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BEST OF 2006 / TELEVISION | ROBERT LLOYD

A surprisingly inventive bunch

December 17, 2006|ROBERT LLOYD

THERE are times when a list like this seems an impossible chore, but in what felt like a particularly good, inventive year even for mainstream television (read: fewer new cop shows), many more programs might have made this list. But these are some that came from an unexpected angle and took me out of myself, either by delight or awe or through suspense or sympathy. It is always nice to be surprised.

"Animals" (Ogilvy & Mather New York). Endlessly re-watchable American Express ad, in which Ellen DeGeneres lives out her childhood ambition -- to work with animals -- by letting them run her television show. Possibly the most perfect 120 seconds of TV this year.

*

"Brotherhood" (Showtime). In some respects the anti-"Sopranos," this involving tale of two Irish American brothers, one a politician, one a crook (and each a little of the other), in Providence, R.I., was all the more convincing for its slow pace and quiet tone.

*

"30 Rock" (NBC). Absurdity is played straight in Tina Fey's brainy show about competing kinds of logic/illogic, set backstage at a sketch comedy. Now compatibly installed in a Thursday lineup of skewed sitcoms.

*

"The Upside Down Show" (Noggin). Australian import for kiddies (of any age) mixes dry humor and physical exuberance as duo David Collins and Shane Dundas transform space via "mime with noise" -- what you don't see is what you get.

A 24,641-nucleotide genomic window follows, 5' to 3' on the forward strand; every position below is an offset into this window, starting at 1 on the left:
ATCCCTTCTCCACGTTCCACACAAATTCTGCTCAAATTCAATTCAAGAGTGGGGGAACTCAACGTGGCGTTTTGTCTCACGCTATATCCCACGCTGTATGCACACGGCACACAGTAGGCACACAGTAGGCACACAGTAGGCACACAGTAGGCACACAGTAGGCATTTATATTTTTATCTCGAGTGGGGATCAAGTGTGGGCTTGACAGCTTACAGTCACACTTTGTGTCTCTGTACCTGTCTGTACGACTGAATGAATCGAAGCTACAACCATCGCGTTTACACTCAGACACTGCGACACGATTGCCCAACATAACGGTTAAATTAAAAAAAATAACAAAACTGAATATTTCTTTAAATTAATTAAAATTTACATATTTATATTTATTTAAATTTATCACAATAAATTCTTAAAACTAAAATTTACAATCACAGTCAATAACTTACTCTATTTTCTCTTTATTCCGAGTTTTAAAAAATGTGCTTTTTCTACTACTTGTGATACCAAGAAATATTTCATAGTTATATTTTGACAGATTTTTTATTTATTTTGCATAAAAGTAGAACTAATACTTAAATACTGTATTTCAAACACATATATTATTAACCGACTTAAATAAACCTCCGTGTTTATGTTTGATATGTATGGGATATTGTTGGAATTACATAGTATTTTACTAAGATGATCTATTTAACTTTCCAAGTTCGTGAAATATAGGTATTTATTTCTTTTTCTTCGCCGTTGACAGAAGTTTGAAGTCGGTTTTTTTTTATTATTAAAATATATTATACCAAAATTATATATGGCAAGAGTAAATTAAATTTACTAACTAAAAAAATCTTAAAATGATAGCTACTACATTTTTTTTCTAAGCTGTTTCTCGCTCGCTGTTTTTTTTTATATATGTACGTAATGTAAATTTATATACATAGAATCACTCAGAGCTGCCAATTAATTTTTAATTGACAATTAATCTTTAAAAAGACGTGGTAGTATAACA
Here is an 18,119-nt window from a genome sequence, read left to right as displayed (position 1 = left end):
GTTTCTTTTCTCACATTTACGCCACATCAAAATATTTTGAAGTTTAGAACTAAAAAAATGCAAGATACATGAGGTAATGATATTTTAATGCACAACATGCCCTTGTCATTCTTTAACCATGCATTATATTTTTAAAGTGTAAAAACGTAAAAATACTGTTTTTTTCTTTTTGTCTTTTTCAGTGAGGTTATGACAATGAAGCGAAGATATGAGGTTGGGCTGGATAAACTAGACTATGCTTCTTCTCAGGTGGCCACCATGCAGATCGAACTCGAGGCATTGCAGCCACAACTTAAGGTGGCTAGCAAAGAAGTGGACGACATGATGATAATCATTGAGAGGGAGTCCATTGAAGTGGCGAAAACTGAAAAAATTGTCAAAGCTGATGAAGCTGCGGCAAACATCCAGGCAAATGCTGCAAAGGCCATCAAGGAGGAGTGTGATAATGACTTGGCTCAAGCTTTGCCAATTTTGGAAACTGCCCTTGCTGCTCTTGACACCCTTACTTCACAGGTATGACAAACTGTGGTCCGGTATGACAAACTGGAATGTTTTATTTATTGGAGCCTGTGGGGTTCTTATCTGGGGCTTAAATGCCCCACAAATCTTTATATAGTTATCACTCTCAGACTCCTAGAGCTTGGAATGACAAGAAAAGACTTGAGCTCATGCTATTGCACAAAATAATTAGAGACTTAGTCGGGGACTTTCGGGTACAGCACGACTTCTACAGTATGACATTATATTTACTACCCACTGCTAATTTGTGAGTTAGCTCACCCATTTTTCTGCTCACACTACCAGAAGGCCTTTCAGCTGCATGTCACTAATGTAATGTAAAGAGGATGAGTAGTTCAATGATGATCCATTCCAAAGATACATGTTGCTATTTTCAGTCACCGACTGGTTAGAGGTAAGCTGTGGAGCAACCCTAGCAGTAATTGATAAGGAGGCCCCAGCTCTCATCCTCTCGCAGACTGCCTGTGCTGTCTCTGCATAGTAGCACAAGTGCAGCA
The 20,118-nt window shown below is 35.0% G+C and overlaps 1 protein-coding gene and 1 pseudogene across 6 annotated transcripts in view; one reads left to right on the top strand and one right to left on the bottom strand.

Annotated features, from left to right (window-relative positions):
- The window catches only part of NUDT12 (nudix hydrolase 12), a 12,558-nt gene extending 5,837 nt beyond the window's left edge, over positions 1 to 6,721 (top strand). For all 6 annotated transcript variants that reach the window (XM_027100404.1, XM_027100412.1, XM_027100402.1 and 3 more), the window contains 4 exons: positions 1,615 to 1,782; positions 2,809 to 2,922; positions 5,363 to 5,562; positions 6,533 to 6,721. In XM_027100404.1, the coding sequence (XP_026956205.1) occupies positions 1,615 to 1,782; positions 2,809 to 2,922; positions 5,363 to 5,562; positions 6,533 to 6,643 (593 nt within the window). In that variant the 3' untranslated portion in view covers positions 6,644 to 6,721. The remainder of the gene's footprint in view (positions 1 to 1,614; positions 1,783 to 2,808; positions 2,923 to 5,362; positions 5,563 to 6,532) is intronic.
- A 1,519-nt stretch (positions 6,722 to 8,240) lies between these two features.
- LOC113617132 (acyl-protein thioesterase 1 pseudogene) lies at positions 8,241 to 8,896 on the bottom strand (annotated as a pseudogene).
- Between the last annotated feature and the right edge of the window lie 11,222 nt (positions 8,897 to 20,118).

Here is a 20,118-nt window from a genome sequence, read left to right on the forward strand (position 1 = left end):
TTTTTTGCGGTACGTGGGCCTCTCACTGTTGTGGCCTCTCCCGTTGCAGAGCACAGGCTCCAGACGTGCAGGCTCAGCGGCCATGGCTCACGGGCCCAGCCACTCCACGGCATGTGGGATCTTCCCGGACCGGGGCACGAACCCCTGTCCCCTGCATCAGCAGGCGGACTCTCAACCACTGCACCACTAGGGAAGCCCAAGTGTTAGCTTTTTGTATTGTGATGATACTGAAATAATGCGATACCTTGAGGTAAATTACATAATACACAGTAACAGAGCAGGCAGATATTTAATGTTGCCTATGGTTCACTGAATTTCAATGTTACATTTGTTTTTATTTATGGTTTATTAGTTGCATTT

*

"Ugly Betty" (ABC). Although the worldwide domination of the "Betty la Fea" franchise might have betokened its domestic success, this charming, ever-deepening urban fairy tale is like nothing else on network television, from its nonstandard heroine to the cool flamboyance of its production design.

*

"The New Adventures of Old Christine" (CBS). A top-flight, old-school, personality-centered sitcom. Hail to thee, Julia Louis-Dreyfus, your stuttering rhythms, your dogged hopefulness.

*

"Wonder Pets!" (Nickelodeon). A duckling, a turtle and a guinea pig travel the world saving baby animals while singing light opera. Could you have imagined this?

*

"Country Boys" (PBS). The poor are nearly absent from American television. David Sutherland's six-hour documentary went deep into the Kentucky hollers to tell the story of two boys attempting in fits and starts to break free from history, and told it in depth, at length and without judgment.

*

"When the Levees Broke" (HBO). Spike Lee's generous Hurricane Katrina documentary masterfully orchestrated a wide array of regional voices into a compelling narrative of novelistic heft and scope.

*

Edie Falco, in the first few episodes of this year's "The Sopranos" (HBO). The season went astray after Tony woke up from his coma, but while he was out, Falco gave us the unvarnished Carmella, too worn down to do anything but feel.

*

The worst

There may have been worse series put on the air this year ("twentyfourseven," anyone?), but measured in terms of waste of talent, none I saw were more vexing than NBC's sub-geriatric sitcom "Twenty Good Years." But these are just bad shows: Far worse is the continuing disinclination of the FCC (or at least of its chairman, former telecom lobbyist Kevin Martin, following in the ideological footsteps of Michael Powell) to act as a custodian of the people's trust, preferring to strew rose petals in the path of runaway media conglomeration. Bad for everyone but the conglomerates.

*

robert.lloyd@latimes.com

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